Ask your manager about ways to include more of this magic ingredient.  And if there’s none of that magic in your present job, look to retrain for a job that offers it.

*Get ahead with the boss

We get so wrapped up in our work we forget what might help our boss. Of course, practically everything we do is related to our boss’s work. But it’s wise to invest some energy into helping your boss and easing their day. They’ll appreciate it so you score points and come across as a team-player because you’re not just focusing on yourself.

*Stop doubting your abilities

Many talented/capable people doubt their abilities to do more rewarding things, or to get ahead at work often because their routine becomes dull and uninspiring. Take charge of something like a report , or meeting, and get stuck into planning it. Enjoy the challenge that’ll help reaffirm your abilities.

*Become a Yes person

Say Yes when a colleague suggests a drink or a coffee rather than crying off because of your workload. Many find work more fulfilling when they develop more fulfilling relationships with colleagues.

Your Family Life

*Identify your family script

Increase family happiness by identifying your family ‘script’ and the ‘role’ you play in that. For instance, you’re the youngest and have always been identified as “the little one” or “the baby”. A host of expectations go along with that ‘role’ like family members seeing you as needing lots of attention, etc.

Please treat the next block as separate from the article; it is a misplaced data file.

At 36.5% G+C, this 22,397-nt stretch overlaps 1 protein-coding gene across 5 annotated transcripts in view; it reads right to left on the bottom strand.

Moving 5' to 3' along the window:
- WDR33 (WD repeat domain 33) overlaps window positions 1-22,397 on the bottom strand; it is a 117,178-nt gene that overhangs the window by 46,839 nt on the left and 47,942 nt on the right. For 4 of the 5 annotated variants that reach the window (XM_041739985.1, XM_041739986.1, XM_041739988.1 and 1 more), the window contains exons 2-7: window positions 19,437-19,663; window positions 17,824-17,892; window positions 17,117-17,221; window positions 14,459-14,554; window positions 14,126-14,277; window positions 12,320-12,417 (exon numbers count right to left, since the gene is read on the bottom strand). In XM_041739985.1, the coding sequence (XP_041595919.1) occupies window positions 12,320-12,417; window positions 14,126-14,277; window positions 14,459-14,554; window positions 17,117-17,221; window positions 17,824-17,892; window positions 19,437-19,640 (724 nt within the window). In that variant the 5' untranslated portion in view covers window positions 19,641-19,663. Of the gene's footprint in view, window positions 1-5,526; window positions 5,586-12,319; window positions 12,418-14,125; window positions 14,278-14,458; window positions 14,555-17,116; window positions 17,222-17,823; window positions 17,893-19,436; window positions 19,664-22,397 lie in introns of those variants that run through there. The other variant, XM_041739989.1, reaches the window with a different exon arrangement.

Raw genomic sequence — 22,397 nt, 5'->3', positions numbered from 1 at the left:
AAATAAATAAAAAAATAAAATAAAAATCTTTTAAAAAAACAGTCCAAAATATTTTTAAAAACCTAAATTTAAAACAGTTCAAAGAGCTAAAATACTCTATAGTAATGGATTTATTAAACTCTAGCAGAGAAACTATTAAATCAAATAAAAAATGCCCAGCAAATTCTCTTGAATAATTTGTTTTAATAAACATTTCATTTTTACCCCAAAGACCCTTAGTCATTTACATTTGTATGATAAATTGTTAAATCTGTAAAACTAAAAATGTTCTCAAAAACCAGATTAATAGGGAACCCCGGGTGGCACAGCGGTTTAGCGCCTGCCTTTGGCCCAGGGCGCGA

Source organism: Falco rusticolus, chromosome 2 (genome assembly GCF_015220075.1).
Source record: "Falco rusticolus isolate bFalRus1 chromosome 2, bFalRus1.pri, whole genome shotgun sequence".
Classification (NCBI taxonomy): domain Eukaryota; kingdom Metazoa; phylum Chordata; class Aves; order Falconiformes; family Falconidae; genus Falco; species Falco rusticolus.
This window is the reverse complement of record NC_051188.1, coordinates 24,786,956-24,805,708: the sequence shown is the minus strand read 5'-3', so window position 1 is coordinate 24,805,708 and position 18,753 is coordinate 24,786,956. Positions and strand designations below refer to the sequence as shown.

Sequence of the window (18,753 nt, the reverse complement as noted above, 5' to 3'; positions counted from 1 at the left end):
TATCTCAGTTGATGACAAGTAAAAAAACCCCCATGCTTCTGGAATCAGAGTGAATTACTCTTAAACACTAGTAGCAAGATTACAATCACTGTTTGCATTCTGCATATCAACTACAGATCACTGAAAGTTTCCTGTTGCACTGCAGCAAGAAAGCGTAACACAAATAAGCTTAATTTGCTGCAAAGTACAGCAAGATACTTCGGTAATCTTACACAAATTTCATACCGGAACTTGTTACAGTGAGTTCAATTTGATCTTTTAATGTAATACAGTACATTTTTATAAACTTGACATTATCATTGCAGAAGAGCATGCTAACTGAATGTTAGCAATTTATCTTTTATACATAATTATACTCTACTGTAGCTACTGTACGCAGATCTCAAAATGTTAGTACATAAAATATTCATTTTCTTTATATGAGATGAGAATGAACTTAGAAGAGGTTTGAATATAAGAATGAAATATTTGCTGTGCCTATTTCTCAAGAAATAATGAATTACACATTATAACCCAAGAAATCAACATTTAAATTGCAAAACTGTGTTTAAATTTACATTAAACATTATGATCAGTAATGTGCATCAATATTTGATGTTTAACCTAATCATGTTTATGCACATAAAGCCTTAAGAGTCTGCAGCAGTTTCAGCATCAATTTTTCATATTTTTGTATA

Your role sticks with you for life but hold us back from satisfying family relationships. Now’s the time to identify your ‘role’ in the family ‘script’ and start behaving in ways that surpasses people’s expectations of you.

*Start delegating

Women confess to me how feeling overwhelmed means family life suffers. A big culprit for this is not delegating when they get home! They grit their teeth, get on with things when exhausted and should be delegating properly.

Make a list of chores (photocopy this) to delegate to your family. Discuss who does what and post the list on the fridge. Everyone ticks off their jobs when done. Each week put up a new copy of the list.

*Make sure everyone shines

It’s easy for the quiet or well-behaved one to get overlooked in the hurly-burly of family life. This can lead to simmering sibling rivalries. Ensure everyone has a chance to shine and feel valued even in simple ways like blowing their horn when they’ve done something thoughtful or helpful.

*Instigate family mealtimes

Families lead such frenetic lives they rarely sit down for a meal. Research shows this is destructive to family well-being. Make a point of regular family dinners – at least weekly. Everyone joins in and TV, mobiles and iPods are banned, encouraging people to listen to each other.

*Identify their positives

Make it what I call a ‘happy habit’ to tell every family member why you appreciate and love them. It’ll make all the difference to the way they feel about themselves – and you!

Your Relationships

*Recognise your ‘fallback mode’ –

All of us have a ‘fallback mode’ when stressed. So when you and your partner disagree you go into ‘fallback mode’ – the way you traditionally react. This means we lack flexibility in handling relationship hurdles.

Think through your fallback mode. For instance, when your partner’s angry do you avoid conflict, leaving the room? Or do you go into bully-mode and scream them down? Because your partner has their ‘fallback mode’ too, it’s easy to get stuck in relating to each other. The next time you disagree, resist your ‘fallback mode’, showing them a new you.

*Learn to say ‘sorry’